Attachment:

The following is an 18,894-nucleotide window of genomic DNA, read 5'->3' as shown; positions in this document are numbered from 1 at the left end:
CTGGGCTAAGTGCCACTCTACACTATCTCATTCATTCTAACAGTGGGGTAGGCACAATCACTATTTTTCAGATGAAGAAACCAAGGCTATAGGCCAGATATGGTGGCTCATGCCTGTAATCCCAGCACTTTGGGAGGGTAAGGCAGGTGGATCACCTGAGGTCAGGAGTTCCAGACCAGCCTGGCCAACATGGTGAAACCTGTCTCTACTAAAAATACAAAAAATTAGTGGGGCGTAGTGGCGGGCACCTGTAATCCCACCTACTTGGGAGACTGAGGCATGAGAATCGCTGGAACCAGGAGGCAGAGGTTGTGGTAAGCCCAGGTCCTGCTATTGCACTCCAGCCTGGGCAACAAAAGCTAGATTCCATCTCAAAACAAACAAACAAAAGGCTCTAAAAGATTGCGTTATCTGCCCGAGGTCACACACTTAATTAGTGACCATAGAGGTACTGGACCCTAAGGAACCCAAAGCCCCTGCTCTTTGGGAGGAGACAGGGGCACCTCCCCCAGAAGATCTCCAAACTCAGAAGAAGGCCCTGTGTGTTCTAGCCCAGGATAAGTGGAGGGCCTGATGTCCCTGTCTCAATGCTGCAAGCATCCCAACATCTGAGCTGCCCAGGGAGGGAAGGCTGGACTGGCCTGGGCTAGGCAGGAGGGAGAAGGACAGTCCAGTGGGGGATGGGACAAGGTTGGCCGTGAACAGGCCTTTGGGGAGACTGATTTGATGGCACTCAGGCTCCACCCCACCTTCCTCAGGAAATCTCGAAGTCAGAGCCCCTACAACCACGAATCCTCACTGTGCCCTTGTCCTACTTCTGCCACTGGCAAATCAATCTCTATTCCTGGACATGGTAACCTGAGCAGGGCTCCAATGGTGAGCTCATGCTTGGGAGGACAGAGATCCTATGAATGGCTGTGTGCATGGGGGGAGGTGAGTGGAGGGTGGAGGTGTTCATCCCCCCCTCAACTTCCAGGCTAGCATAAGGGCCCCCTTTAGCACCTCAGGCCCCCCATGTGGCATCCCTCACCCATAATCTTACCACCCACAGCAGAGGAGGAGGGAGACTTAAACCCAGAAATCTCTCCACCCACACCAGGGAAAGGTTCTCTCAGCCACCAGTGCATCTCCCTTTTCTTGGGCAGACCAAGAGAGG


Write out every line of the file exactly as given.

The following is an 18,894-nucleotide window of genomic DNA, read 5'->3' as shown; positions in this document are numbered from 1 at the left end:
CTGGGCTAAGTGCCACTCTACACTATCTCATTCATTCTAACAGTGGGGTAGGCACAATCACTATTTTTCAGATGAAGAAACCAAGGCTATAGGCCAGATATGGTGGCTCATGCCTGTAATCCCAGCACTTTGGGAGGGTAAGGCAGGTGGATCACCTGAGGTCAGGAGTTCCAGACCAGCCTGGCCAACATGGTGAAACCTGTCTCTACTAAAAATACAAAAAATTAGTGGGGCGTAGTGGCGGGCACCTGTAATCCCACCTACTTGGGAGACTGAGGCATGAGAATCGCTGGAACCAGGAGGCAGAGGTTGTGGTAAGCCCAGGTCCTGCTATTGCACTCCAGCCTGGGCAACAAAAGCTAGATTCCATCTCAAAACAAACAAACAAAAGGCTCTAAAAGATTGCGTTATCTGCCCGAGGTCACACACTTAATTAGTGACCATAGAGGTACTGGACCCTAAGGAACCCAAAGCCCCTGCTCTTTGGGAGGAGACAGGGGCACCTCCCCCAGAAGATCTCCAAACTCAGAAGAAGGCCCTGTGTGTTCTAGCCCAGGATAAGTGGAGGGCCTGATGTCCCTGTCTCAATGCTGCAAGCATCCCAACATCTGAGCTGCCCAGGGAGGGAAGGCTGGACTGGCCTGGGCTAGGCAGGAGGGAGAAGGACAGTCCAGTGGGGGATGGGACAAGGTTGGCCGTGAACAGGCCTTTGGGGAGACTGATTTGATGGCACTCAGGCTCCACCCCACCTTCCTCAGGAAATCTCGAAGTCAGAGCCCCTACAACCACGAATCCTCACTGTGCCCTTGTCCTACTTCTGCCACTGGCAAATCAATCTCTATTCCTGGACATGGTAACCTGAGCAGGGCTCCAATGGTGAGCTCATGCTTGGGAGGACAGAGATCCTATGAATGGCTGTGTGCATGGGGGGAGGTGAGTGGAGGGTGGAGGTGTTCATCCCCCCCTCAACTTCCAGGCTAGCATAAGGGCCCCCTTTAGCACCTCAGGCCCCCCATGTGGCATCCCTCACCCATAATCTTACCACCCACAGCAGAGGAGGAGGGAGACTTAAACCCAGAAATCTCTCCACCCACACCAGGGAAAGGTTCTCTCAGCCACCAGTGCATCTCCCTTTTCTTGGGCAGACCAAGAGAGG